The presence of the default-init-method attribute on the top-level <beans/> element attribute causes the Spring IoC container to recognize a method called init on beans as the initialization method callback. When a bean is created and assembled, if the bean class has such a method, it is invoked at the appropriate time.

You configure destroy method callbacks similarly (in XML, that is) by using the default-destroy-method attribute on the top-level <beans/> element.

Where existing bean classes already have callback methods that are named at variance with the convention, you can override the default by specifying (in XML, that is) the method name using the init-method and destroy-method attributes of the <bean/> itself.

The Spring container guarantees that a configured initialization callback is called immediately after a bean is supplied with all dependencies. Thus the initialization callback is called on the raw bean reference, which means that AOP interceptors and so forth are not yet applied to the bean.A target bean is fully created first, then an AOP proxy (for example) with its interceptor chain is applied. If the target bean and the proxy are defined separately, your code can even interact with the raw target bean, bypassing the proxy. Hence, it would be inconsistent to apply the interceptors to the init method, because doing so would couple the lifecycle of the target bean with its proxy/interceptors and leave strange semantics when your code interacts directly to the raw target bean.

Combining lifecycle mechanisms

As of Spring 2.5, you have three options for controlling bean lifecycle behavior: the InitializingBean and DisposableBean callback interfaces; custom init() and destroy() methods; and the @PostConstruct and @PreDestroy annotations. You can combine these mechanisms to control a given bean.

Multiple lifecycle mechanisms configured for the same bean, with different initialization methods, are called as follows:

  • Methods annotated with @PostConstruct
  • afterPropertiesSet() as defined by the InitializingBean callback interface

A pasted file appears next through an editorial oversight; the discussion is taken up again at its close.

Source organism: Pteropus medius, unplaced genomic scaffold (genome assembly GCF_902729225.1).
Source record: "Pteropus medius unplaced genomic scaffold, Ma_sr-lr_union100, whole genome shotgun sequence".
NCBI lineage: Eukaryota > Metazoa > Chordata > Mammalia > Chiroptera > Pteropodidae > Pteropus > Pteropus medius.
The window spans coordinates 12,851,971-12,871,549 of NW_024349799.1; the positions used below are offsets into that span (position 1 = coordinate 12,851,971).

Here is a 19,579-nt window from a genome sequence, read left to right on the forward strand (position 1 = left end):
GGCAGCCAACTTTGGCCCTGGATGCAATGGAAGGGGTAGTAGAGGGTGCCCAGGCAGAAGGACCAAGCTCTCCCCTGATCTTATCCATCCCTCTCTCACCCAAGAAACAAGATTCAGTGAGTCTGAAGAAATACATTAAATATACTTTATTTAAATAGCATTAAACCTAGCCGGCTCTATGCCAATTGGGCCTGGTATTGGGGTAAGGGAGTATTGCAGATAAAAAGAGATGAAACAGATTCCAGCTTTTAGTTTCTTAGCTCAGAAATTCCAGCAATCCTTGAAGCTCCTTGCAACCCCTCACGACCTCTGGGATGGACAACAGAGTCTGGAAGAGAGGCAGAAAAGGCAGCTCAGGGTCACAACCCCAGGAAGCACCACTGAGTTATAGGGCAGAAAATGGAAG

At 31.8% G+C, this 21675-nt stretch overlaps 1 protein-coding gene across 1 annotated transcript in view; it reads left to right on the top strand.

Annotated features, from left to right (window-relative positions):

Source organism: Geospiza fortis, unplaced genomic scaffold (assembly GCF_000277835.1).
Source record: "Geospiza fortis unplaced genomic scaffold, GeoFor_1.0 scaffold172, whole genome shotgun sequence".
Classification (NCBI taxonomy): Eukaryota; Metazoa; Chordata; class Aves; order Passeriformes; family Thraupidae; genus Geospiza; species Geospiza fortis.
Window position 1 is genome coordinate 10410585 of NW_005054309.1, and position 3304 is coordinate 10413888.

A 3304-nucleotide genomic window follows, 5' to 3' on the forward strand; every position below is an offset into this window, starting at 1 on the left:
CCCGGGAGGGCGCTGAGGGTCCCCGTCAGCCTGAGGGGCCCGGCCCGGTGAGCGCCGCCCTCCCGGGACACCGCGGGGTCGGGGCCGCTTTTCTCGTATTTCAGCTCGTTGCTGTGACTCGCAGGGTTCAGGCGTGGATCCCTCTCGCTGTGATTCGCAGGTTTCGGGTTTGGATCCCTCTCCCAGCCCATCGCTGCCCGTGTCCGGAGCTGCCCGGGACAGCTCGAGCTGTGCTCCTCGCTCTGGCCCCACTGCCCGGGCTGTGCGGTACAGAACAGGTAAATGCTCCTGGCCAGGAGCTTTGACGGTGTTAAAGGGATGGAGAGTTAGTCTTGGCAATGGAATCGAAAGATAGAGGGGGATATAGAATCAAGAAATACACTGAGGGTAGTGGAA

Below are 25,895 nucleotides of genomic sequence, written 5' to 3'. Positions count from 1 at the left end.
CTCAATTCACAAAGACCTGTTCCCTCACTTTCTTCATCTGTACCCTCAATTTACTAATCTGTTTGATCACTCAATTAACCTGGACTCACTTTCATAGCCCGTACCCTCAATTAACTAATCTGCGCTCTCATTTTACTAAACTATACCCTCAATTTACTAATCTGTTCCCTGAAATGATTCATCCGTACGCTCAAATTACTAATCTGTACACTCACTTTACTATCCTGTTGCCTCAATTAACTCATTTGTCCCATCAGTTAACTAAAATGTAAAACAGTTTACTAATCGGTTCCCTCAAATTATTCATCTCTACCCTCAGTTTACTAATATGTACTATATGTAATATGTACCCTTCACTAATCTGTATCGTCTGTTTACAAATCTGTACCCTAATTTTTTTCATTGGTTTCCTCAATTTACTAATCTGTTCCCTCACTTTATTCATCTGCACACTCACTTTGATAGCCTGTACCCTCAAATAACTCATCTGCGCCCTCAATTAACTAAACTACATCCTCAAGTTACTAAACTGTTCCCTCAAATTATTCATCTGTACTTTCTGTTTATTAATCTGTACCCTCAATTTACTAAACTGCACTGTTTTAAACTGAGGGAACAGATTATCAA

• A custom configured init() method

Destroy methods are called in the same order:

  • Methods annotated with @PreDestroy
  • destroy() as defined by the DisposableBean callback interface
  • A custom configured destroy() method

Startup and shutdown callbacks

The Lifecycle interface defines the essential methods for any object that has its own lifecycle requirements (e.g. starts and stops some background process):

public interface Lifecycle {
void start();
void stop();
boolean isRunning();
}

Any Spring-managed object may implement that interface.Then, when the ApplicationContext itself starts and stops, it will cascade those calls to all Lifecycle implementations defined within that context.It does this by delegating to a LifecycleProcessor:

public interface LifecycleProcessor extends Lifecycle {
void onRefresh();
void onClose();
}

Notice that the LifecycleProcessor is itself an extension of the Lifecycle interface.It also adds two other methods for reacting to the context being refreshed and closed.

The order of startup and shutdown invocations can be important.If a "depends-on" relationship exists between any two objects, the dependent side will start after its dependency, and it will stop before its dependency. However, at times the direct dependencies are unknown.You may only know that objects of a certain type should start prior to objects of another type.In those cases, the SmartLifecycle interface defines another option, namely the getPhase() method as defined on its super-interface, Phased.

public interface Phased {
int getPhase();
}
public interface SmartLifecycle extends Lifecycle, Phased {
boolean isAutoStartup();
void stop(Runnable callback);
}

When starting, the objects with the lowest phase start first, and when stopping, the reverse order is followed.Therefore, an object that implements SmartLifecycle and whose getPhase() method returns Integer.MIN_VALUE would be among the first to start and the last to stop.At the other end of the spectrum, a phase value of Integer.MAX_VALUE would indicate that the object should be started last and stopped first (likely because it depends on other processes to be running).

When considering the phase value, it's also important to know that the default phase for any "normal" Lifecycle object that does not implement SmartLifecycle would be 0.Therefore, any negative phase value would indicate that an object should start before those standard components (and stop after them), and vice versa for any positive phase value.

As you can see the stop method defined by SmartLifecycle accepts a callback. Any implementation must invoke that callback's run() method after that implementation's shutdown process is complete.That enables asynchronous shutdown where necessary since the default implementation of the LifecycleProcessor interface, DefaultLifecycle Processor, will wait up to its timeout value for the group of objects within each phase to invoke that callback.The default per-phase timeout is 30 seconds.You can override the default lifecycle processor instance by defining a bean named "lifecycleProcessor"within the context.If you only want to modify the timeout, then defining the following would be sufficient: